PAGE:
07-22-2009, 12:15 PM
| || | Hello :)
Originally Posted by Current Displeasure
My gelding is an expert in barrel racing. It's in his blood, in fact. I'm not trying to sound cocky or whatever, because in all honesty, I know nothing about it aside from the pattern, and that there is only one speed involved: fast. I'm totally clueless to everything else.
Anyways, Colby has been doing barrels for 3 years and has won enough blue ribbons to nickname him 'Champion' around our barn. I hope to be the one riding him next time he enters another barrel competition.
We won't begin training until next Monday, but does anyone have any advice or tips for me? All is accepted and appreciated!
Glad to hear your interested in the sport! Sounds like a great horse you have to work with! Since he knows it and you just know the pattern, sounds like he'll be able to teach you a lot!! I love horses when their the teachers the first time around, you get to learn a lot, and you learn when its something your doing wrong or the horse is doing wrong.... One thing that would help a lot is stay focused on where you want to go, not looking down at the horses feet, keep your chin up. Make sure that your stable in your seat, make sure you let the horse know that your confident, and that you can sink your tush down in that saddle. When it comes to turning around the barrel, you want to sink your rear end down in the saddle and put a little weight on the outside stirrup steer with your inside arm, and bend the horse around the barrel with your inside leg and bump with your outside and with your free arm you want to hold yourself down into that saddle with it so it really really encourages him to work off that hind end. Another thing its not all about the pattern, you want to do a lot of flexing, lead changes, stopping, roll backs, counter arcing and moving off your leg! You want to practice this in the arena a lot so you get the feeling of it, and so your horse gains confident in knowing what level your at when it comes to your body control on him. You want to practice perfect with every stage you do this...walk trot, loap, and than cruzin' speed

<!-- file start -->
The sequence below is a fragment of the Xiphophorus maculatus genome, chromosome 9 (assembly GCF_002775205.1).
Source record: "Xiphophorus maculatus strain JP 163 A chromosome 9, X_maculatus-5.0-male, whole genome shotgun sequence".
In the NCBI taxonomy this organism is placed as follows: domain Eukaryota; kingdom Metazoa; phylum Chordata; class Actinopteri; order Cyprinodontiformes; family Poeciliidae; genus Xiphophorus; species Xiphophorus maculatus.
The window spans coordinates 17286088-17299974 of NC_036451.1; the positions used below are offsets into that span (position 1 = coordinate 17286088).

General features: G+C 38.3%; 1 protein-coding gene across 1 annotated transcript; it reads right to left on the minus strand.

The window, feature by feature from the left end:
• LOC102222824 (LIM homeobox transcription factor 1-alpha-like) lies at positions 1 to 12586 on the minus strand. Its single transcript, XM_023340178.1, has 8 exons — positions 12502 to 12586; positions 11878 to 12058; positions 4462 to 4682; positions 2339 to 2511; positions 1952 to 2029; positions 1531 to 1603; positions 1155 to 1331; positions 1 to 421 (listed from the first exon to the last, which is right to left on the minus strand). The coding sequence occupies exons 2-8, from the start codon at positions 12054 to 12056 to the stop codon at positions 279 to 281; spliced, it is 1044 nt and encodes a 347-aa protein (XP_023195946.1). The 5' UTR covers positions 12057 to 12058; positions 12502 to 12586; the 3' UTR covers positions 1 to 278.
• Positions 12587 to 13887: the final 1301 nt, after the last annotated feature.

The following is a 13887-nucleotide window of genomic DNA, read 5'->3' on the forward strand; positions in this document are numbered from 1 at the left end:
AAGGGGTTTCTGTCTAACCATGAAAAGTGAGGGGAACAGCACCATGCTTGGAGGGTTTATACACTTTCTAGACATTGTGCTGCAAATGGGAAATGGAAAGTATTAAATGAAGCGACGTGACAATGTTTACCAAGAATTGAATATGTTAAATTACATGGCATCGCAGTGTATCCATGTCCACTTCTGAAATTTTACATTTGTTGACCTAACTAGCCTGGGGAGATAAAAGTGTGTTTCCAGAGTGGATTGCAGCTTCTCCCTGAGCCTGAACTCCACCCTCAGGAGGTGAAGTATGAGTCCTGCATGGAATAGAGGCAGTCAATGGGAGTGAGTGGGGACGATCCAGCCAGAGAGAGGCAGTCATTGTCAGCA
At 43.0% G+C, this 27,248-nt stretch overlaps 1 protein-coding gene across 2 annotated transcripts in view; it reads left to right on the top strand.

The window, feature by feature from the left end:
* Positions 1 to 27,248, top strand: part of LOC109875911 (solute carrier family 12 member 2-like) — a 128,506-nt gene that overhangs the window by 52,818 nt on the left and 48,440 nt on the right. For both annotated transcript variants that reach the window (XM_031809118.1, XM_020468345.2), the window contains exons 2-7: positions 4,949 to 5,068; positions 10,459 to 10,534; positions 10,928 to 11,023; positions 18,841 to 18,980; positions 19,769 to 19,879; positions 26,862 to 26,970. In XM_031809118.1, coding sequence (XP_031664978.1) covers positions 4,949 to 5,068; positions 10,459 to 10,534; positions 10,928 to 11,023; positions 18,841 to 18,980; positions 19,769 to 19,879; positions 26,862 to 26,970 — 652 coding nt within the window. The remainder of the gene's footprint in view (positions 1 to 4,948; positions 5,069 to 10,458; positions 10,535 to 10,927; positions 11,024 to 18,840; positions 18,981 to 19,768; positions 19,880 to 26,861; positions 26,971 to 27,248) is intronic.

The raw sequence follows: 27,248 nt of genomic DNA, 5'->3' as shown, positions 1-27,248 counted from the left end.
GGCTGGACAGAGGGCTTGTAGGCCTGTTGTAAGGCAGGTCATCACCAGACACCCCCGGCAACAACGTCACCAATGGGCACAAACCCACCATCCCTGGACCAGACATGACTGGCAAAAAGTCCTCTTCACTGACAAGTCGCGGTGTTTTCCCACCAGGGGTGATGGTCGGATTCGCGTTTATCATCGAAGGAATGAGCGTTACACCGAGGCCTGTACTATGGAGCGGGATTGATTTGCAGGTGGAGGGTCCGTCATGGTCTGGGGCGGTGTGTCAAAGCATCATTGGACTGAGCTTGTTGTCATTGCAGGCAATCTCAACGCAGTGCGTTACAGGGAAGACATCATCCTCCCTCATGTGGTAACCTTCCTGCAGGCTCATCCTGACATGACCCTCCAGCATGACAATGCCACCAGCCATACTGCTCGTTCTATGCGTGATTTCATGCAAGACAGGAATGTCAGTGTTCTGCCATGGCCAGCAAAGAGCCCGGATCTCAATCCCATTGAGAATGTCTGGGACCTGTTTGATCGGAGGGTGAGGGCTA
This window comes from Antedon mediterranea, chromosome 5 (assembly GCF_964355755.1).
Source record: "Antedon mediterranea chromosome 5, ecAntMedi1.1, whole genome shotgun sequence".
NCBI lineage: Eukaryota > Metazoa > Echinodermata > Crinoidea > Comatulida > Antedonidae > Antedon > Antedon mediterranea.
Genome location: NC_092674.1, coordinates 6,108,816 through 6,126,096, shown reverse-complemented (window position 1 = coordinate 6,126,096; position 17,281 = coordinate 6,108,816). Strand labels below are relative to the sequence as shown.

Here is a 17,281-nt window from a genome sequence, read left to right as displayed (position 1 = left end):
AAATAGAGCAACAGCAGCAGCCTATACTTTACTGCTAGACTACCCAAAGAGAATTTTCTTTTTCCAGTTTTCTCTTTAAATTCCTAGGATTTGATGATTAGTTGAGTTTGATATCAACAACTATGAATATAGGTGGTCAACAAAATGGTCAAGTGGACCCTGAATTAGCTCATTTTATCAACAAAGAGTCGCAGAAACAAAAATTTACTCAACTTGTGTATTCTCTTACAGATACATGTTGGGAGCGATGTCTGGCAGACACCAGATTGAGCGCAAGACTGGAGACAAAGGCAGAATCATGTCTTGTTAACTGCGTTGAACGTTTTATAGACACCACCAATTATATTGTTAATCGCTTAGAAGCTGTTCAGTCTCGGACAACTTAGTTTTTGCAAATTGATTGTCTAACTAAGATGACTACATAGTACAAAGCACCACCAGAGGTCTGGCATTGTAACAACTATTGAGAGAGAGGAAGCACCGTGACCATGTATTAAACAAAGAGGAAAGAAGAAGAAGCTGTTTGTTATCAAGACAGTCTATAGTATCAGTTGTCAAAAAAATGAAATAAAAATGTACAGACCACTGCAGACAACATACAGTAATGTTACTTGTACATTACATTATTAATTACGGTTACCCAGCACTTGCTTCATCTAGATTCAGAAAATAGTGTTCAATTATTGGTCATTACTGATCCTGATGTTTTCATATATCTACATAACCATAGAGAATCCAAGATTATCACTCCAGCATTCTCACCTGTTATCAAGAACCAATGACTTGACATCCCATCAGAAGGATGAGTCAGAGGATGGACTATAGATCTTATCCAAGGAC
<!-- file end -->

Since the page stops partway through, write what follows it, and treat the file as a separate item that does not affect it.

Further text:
Ps another thing that helps when going over the barrel pattern is when your loaping the pattern, you line up with your third barrel before going and than veer off to the side you always like to take, loap to the first barrel and about 10-12 feet before it slow him down to a trot, arc him the way you want around the barrel, I don't know if you know what pocket means, but focus going around that barrel how your horse is arced, and when your about 3/4 of the way around ask for you lead and speed again and than trot around the second, do the same thing and for the 3rd barrel do the same thing, this helps the horse remember that you have to slow down for those barrels. Otherwise your going to lose time by hitting them or swinging too wide.
Oh one more thing you want to get him use to a lose rein, really use more body cue's, really sit back and down in your saddle and heals down and out when you want him to stop, if he isn't than add whoa, and than if he doesn't again, teach him with your first cue, second cue, and than your final cue will be contact with his mouth with a slow steady pull till he slows down or stops for you! Also, when you go to pet your horse lean back and pet his rump, if you have him use to leaning forward to go and let loose, he might just start to go forward if you lean ahead to pet. These are some little things to be aware of when on the horse, you don't want to confuse him with your signals. Remember really only be in his face if you need to be, not all the time, because if you do, after a while his mouth will become numb to it. One thing I do that a lot of people doesn't suggest me to do is when I feel its the right time to reward my horse, I remove the bit and give him a treat, but only when he's been acting good for a while and I'm off him, but make sure he knows what "good boy" is and "hey straighten up" is, really use your voice as a tool for him to help him understand.
I hope that this helped a bit :) I wish you and "champion" good luck! Take care, and the most important thing, have fun!!!!